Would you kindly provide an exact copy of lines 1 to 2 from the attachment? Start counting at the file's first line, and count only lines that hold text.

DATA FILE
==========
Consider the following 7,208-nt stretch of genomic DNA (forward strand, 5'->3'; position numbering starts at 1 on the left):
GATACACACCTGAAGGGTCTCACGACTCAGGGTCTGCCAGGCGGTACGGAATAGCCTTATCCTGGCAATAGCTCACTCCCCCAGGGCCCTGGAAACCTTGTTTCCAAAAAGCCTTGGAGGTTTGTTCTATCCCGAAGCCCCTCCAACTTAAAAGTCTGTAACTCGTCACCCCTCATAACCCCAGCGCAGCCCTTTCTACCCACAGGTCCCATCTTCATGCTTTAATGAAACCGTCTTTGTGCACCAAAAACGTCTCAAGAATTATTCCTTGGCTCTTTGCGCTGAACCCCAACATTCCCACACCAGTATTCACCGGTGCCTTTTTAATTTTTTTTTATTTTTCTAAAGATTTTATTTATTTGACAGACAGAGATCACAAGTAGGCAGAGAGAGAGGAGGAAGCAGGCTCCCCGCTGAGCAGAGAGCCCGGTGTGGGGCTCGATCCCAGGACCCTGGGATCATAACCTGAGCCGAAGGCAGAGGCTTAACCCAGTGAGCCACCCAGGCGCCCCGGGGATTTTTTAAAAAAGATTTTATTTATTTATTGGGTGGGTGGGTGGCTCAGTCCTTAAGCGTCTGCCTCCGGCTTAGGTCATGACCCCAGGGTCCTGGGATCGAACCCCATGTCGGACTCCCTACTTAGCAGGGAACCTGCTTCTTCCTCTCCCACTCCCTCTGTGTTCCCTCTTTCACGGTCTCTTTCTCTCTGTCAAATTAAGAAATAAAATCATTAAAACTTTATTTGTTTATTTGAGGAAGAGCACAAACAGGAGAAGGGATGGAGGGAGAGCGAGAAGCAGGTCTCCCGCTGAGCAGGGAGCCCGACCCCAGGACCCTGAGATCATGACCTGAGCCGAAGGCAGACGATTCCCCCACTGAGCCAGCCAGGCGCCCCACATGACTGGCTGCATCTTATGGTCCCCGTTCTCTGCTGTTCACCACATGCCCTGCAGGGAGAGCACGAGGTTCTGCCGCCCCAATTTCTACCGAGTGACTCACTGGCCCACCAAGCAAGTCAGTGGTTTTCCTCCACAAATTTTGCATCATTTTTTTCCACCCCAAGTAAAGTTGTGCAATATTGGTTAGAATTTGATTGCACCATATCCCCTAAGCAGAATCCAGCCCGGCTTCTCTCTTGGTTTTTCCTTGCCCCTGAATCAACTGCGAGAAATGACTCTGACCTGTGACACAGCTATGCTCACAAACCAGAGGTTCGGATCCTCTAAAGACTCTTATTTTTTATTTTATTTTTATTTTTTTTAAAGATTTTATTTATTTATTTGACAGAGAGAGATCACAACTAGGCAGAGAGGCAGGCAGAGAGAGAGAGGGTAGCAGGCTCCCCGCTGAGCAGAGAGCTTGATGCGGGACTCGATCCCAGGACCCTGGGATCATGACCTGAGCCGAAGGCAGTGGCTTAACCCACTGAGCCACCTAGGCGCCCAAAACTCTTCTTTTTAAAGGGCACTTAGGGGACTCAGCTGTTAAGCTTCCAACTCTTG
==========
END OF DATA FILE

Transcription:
Consider the following 7,208-nt stretch of genomic DNA (forward strand, 5'->3'; position numbering starts at 1 on the left):
GATACACACCTGAAGGGTCTCACGACTCAGGGTCTGCCAGGCGGTACGGAATAGCCTTATCCTGGCAATAGCTCACTCCCCCAGGGCCCTGGAAACCTTGTTTCCAAAAAGCCTTGGAGGTTTGTTCTATCCCGAAGCCCCTCCAACTTAAAAGTCTGTAACTCGTCACCCCTCATAACCCCAGCGCAGCCCTTTCTACCCACAGGTCCCATCTTCATGCTTTAATGAAACCGTCTTTGTGCACCAAAAACGTCTCAAGAATTATTCCTTGGCTCTTTGCGCTGAACCCCAACATTCCCACACCAGTATTCACCGGTGCCTTTTTAATTTTTTTTTATTTTTCTAAAGATTTTATTTATTTGACAGACAGAGATCACAAGTAGGCAGAGAGAGAGGAGGAAGCAGGCTCCCCGCTGAGCAGAGAGCCCGGTGTGGGGCTCGATCCCAGGACCCTGGGATCATAACCTGAGCCGAAGGCAGAGGCTTAACCCAGTGAGCCACCCAGGCGCCCCGGGGATTTTTTAAAAAAGATTTTATTTATTTATTGGGTGGGTGGGTGGCTCAGTCCTTAAGCGTCTGCCTCCGGCTTAGGTCATGACCCCAGGGTCCTGGGATCGAACCCCATGTCGGACTCCCTACTTAGCAGGGAACCTGCTTCTTCCTCTCCCACTCCCTCTGTGTTCCCTCTTTCACGGTCTCTTTCTCTCTGTCAAATTAAGAAATAAAATCATTAAAACTTTATTTGTTTATTTGAGGAAGAGCACAAACAGGAGAAGGGATGGAGGGAGAGCGAGAAGCAGGTCTCCCGCTGAGCAGGGAGCCCGACCCCAGGACCCTGAGATCATGACCTGAGCCGAAGGCAGACGATTCCCCCACTGAGCCAGCCAGGCGCCCCACATGACTGGCTGCATCTTATGGTCCCCGTTCTCTGCTGTTCACCACATGCCCTGCAGGGAGAGCACGAGGTTCTGCCGCCCCAATTTCTACCGAGTGACTCACTGGCCCACCAAGCAAGTCAGTGGTTTTCCTCCACAAATTTTGCATCATTTTTTTCCACCCCAAGTAAAGTTGTGCAATATTGGTTAGAATTTGATTGCACCATATCCCCTAAGCAGAATCCAGCCCGGCTTCTCTCTTGGTTTTTCCTTGCCCCTGAATCAACTGCGAGAAATGACTCTGACCTGTGACACAGCTATGCTCACAAACCAGAGGTTCGGATCCTCTAAAGACTCTTATTTTTTATTTTATTTTTATTTTTTTTAAAGATTTTATTTATTTATTTGACAGAGAGAGATCACAACTAGGCAGAGAGGCAGGCAGAGAGAGAGAGGGTAGCAGGCTCCCCGCTGAGCAGAGAGCTTGATGCGGGACTCGATCCCAGGACCCTGGGATCATGACCTGAGCCGAAGGCAGTGGCTTAACCCACTGAGCCACCTAGGCGCCCAAAACTCTTCTTTTTAAAGGGCACTTAGGGGACTCAGCTGTTAAGCTTCCAACTCTTG